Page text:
On the 25th December 1969, the mechanical watch became obsolete. A fierce head-to-head battle between the Swiss and Japanese watch industries had been won and Seiko launched their first commercial quartz wrist watch. From this point on nothing would match quartz for accuracy, simplicity, reliability and eventually affordability.
Nearly 50 years on and that obsolete technology is in remarkably rude health. Quartz democratised watches, allowing anyone to have the correct time anywhere at any price. But when the time came to differentiate your status by your choice of wristwear, a little more handcraft and artistry was needed and so mechanical watchmaking came back in a big way; so much so that the collectors' market is almost entirely based on mechanical models. It is ironic that the drive to perfect the timekeeper by making it more accurate and more accessible has led to its relegation to a secondary category, while the older, less accurate and more expensive technology is perceived to have higher value.
When it comes to watch design, things seem equally contrary. The 1970’s battle with quartz seemed to exhort the most futuristic fantasies from brand designers. Some, like the Audermars Piguet Royal Oak, became enduring classics whereas others like the Omega Genève Widescreen certainly did not. But on the whole, there seemed to be an embrace of the future and of what that might mean. Partly this was to compete with quartz designs, especially the digital ones which, at the time, seemed to be exactly what the future was all about.
With a few notable exceptions, a cursory glance at the new watch launches of the last few years would make you think you had stepped back in time. Marketing materials announce that XXXX brand has raided their archives, put on a sapphire crystal, added a date and, bingo, they have a new design to sell with an appropriately massaged back-story. 2017 Baselworld saw reissues from Seiko, Longines, Hamilton and TAG Heuer amongst many others. Even Omega and Rolex, companies whose core range doesn’t need to be reissued because it has never gone out of production, got in on the act. Rolex revived the Sea-Dweller (discontinued in 2009, brought back in tweaked form in 2014) and added the red dial printing much sought-after on the early models, while Omega offered an external 1:1 recreation of their 1957 Speedmaster, Seamaster and Railmaster.
TAG Heuer are an illuminating example of the power of a back catalogue. When TAG bought Heuer back in 1982 they instigated a design philosophy that epitomized the modern sports watch. Based on six key features shared by all the collections, all TAG Heuer watches had sapphire crystals, screw-down crowns, double safety bracelet clasps, uni-directional bezels, luminous markers and were water resistant to 200m. This emphasis on the commercial aspect of the brand created a successful but bland offering.
When TAG Heuer was being prepared for stock market flotation there were concerns that the brand might be seen as little more than a marketing exercise, having no actual movement-making taking place. The focus on modern watches had excluded any mention of the brand’s rich heritage and the romance it created. To combat this, in 1995/6 the company decided to relaunch the Carrera 2447 and at the same time commissioned a book ‘Mastering Time’ exploring the history of the brand.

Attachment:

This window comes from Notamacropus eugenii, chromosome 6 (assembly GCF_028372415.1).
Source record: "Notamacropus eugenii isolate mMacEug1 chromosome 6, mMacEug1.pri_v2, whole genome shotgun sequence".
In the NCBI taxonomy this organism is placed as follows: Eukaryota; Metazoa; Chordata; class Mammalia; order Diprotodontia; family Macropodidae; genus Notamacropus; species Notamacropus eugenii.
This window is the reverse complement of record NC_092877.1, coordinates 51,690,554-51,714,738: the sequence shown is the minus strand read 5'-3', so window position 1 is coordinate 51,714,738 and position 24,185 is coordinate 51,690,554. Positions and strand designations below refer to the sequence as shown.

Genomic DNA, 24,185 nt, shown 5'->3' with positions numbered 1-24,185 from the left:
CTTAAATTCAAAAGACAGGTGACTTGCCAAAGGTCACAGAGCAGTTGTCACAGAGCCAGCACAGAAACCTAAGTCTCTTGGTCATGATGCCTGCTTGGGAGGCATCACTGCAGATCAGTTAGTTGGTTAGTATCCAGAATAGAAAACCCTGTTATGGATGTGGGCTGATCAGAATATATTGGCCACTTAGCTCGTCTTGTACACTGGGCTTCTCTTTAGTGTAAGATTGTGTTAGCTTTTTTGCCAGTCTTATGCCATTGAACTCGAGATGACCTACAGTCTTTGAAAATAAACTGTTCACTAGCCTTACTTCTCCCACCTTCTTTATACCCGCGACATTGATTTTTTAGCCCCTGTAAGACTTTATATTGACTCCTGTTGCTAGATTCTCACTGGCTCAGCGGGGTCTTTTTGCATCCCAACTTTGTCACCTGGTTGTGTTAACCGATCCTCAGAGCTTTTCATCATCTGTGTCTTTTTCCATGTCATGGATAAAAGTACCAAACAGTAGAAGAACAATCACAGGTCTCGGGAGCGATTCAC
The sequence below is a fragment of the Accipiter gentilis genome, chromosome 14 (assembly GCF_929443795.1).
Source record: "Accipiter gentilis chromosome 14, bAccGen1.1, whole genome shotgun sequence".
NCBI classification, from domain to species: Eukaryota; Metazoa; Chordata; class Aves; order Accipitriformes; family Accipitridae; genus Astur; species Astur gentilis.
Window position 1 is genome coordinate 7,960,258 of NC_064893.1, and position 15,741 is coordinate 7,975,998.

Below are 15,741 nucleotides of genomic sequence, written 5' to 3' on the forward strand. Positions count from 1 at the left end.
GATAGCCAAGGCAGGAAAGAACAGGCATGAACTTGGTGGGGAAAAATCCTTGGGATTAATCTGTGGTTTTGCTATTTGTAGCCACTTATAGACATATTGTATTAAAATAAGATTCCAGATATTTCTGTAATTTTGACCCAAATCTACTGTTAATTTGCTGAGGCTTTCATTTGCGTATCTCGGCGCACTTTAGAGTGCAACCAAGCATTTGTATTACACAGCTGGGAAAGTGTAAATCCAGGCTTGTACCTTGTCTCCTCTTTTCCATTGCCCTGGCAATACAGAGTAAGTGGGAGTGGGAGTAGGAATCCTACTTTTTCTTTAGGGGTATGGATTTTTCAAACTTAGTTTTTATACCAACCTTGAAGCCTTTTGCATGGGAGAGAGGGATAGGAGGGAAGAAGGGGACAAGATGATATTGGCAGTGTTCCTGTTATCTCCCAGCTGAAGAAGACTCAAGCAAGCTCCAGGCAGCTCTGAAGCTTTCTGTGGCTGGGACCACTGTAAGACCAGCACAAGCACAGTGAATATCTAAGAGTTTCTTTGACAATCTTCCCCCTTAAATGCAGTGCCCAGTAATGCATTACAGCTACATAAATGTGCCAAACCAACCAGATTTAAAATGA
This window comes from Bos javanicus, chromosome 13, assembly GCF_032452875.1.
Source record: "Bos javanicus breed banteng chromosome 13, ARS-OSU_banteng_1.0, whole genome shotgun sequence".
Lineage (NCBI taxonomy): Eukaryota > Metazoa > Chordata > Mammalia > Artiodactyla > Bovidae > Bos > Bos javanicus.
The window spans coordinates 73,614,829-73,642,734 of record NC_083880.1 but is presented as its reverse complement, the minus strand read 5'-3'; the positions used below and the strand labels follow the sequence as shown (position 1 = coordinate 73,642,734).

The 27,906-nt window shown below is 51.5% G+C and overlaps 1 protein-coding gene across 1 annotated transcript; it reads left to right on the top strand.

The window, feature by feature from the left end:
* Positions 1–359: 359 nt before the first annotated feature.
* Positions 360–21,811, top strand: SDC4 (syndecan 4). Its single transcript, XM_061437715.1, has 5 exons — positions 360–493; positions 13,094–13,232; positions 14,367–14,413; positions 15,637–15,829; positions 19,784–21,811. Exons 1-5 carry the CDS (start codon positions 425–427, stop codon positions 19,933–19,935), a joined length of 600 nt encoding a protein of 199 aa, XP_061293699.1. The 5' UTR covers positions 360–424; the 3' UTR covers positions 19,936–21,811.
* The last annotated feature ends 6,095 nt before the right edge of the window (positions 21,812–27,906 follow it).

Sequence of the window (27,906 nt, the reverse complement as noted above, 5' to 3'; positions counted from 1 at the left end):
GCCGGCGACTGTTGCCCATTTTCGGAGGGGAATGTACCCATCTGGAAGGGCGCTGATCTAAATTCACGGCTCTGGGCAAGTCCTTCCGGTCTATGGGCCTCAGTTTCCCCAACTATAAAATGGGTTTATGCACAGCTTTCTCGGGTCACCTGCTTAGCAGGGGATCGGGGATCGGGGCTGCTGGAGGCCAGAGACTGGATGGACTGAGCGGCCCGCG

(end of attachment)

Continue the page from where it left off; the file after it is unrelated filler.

The reissue was a great success and paved the way for recreations of the Monaco, Monza, Autavia, Silverstone and in 2017, an earlier iteration of the Autavia. Whether a faithful reproduction or a fanciful reimagining, Heuer’s history informs a large proportion of the brand’s modern output.
So why are brands so backward looking when it comes to design inspiration? I would suggest that there are two main reasons. The first is legitimacy; in a world where the correct time is readily available on everything from our phone to our microwave oven, the wristwatch is largely unnecessary as anything except an expression of personal style. The reissued designs hark back to an era when watches were necessary tools that allowed men and women to accomplish exciting, and even groundbreaking things. This is borne out by the fact that ‘tool’ watches, especially divers or chronographs are the most likely candidate for resurrection, even if their defining features are unlikely ever to be used. Another part of the legitimacy argument is a demonstration of expertise, along the lines of ‘if you have been doing this for a long time and are still in business, you must be good at it’.
The second influence is the rise of the vintage collector’s market. The last few years has seen an explosion of interest in this field, whether it be auction prices, the number of vintage watch dealers or simply the level of discussion on web forums and social media. This passion for the history and development of watches draws money away from the purchase of new pieces, so it is not surprising that the same designs should be recreated to tempt collectors back again. While the reissues are not rare or beautifully preserved, they are readily available and more robust than their predecessors. Or course, reissues are not really pitched at true vintage collectors, but when headlines are being made in the press by record auction prices, watch buyers believe that retro is cool and want a piece of it, along with the comfort of a manufacturer warranty.
As the vintage area of the market continues to grow, both in size and knowledge, it seems inevitable that the watch industry will respond with ever more ‘greatest hits’.